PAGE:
The one thing we didn’t do any longer was talk, especially not about Daddy, or what was happening to us all. We just went off to our silent corners and pretended that everything was the same as it had always been, when in truth nothing was the same and never would be again.
When Mama up and married a stranger a year or two after Daddy’s death, we never talked about it. When she asked this kindly but complete stranger for an annulment six weeks later, we didn’t talk about it. We never made mention of that man again. For many years I didn’t even remember his name.
When some boys got off the school bus and surrounded my brother and began a form of torture called “pink belly” in which they each took turns slapping and punching him in the stomach, we never talked about it. That was some sort of initiation into high school, one of the girls standing nearby told me. I hoped I never had to go to high school if it meant getting treated like that.
Years later when I did go to high school, I was surrounded in the library by a group of upper class-men who asked the freshmen girl what her name was. When I gave them my name, they asked if Brother John was my brother. When I told them yes, they got up and left the table immediately. Not one more nary word.
Brother John and I went our separate ways when he became a full-blown delinquent, stealing cars, wrecking cars, getting us kicked out of one trailer park after another, creating mischief in the nearby projects, drinking, and eventually turning to drugs.
Exasperated, Mama sent him off to military school in Alabama, because, well, everyone knows how boarding school cures all ills, right? Brother John excelled at everything he did at boarding school – drills, football, academics, and drugs.
My prayers in those days went something like this: “Dear God, send Mama a husband to take care of her. Keep Brother John from killing himself. Make me skinny.”
God answered one of those prayers in the affirmative.
Brother John survived.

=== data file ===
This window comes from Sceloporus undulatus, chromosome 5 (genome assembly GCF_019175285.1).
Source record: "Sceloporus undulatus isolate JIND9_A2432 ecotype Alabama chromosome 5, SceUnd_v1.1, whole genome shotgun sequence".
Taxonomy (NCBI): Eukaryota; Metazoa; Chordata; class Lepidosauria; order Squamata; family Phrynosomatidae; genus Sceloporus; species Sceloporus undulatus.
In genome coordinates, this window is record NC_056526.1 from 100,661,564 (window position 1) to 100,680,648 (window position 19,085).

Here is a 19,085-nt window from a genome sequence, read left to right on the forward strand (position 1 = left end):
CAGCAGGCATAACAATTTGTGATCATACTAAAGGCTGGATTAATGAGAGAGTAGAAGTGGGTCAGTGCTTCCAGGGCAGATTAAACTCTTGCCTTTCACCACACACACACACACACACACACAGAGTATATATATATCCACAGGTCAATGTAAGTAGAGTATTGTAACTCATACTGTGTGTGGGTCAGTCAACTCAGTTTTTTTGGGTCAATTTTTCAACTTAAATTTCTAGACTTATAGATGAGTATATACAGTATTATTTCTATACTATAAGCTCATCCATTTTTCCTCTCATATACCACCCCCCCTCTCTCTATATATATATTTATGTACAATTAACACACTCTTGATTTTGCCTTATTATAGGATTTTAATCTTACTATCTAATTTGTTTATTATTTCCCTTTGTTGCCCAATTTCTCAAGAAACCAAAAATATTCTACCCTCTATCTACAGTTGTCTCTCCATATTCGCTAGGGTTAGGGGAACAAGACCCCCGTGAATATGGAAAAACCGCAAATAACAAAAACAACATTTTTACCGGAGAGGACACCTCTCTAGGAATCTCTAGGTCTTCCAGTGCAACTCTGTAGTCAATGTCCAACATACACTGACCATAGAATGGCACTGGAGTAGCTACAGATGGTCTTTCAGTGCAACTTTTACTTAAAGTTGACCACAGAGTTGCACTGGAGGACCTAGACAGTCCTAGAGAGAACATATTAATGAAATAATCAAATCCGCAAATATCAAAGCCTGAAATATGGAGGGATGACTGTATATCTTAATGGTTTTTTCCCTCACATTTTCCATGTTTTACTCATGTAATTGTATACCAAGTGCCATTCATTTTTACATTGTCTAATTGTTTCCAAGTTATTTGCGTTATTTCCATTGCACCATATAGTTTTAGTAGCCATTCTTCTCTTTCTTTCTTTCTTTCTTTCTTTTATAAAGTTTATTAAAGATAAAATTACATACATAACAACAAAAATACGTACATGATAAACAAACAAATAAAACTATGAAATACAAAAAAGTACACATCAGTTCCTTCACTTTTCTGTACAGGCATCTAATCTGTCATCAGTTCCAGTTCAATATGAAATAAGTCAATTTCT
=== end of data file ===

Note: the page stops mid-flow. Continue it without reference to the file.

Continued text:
He went to college, earned an engineering degree, married a good-hearted woman, and managed to raise up six amazing children, kids for whom their dad has been a model of respectability and kindness. An elder in their church. The smartest man they know. Brother John’s IQ is ridiculous. He has employed a couple of his own nephews on the road building crews he oversees, engineering jobs in cities like Seattle and LA.
When he is not working, Brother John can most often be found on a riverbank fishing. A love he picked up from our father and our mother. Or at a Mariner’s or Angel’s ballgame, where I bet he sometimes thinks back to those early games we played in that Georgia ball field during that season of grace, prior to the chaos that would overtake us both for far too long.
Today, on Brother John’s birthday, I am so grateful that our story didn’t end the way so many others have – in yet another tragedy. It easily could have. We both know that.
This has been another difficult year in our lives as Brother John’s oldest girl undergoes six months of chemotherapy (she could use some prayers) for what we all hope is a curable Lymphoma and our baby sister who is facing yet another surgery for breast cancer (we could all use some prayers).
But whatever may come, whatever may go, Brother John and I and the rest of the family all understand that even in the midst of all the chaos, ours has always been a story of grace.
A story of redemption.
In many ways, Brother John and I are still in that sandbox, scooping out a new path yet unforeseen.
Happy Birthday to my first playmate. Ours has always been a grand adventure.
And, tell me readers, who was your first friend?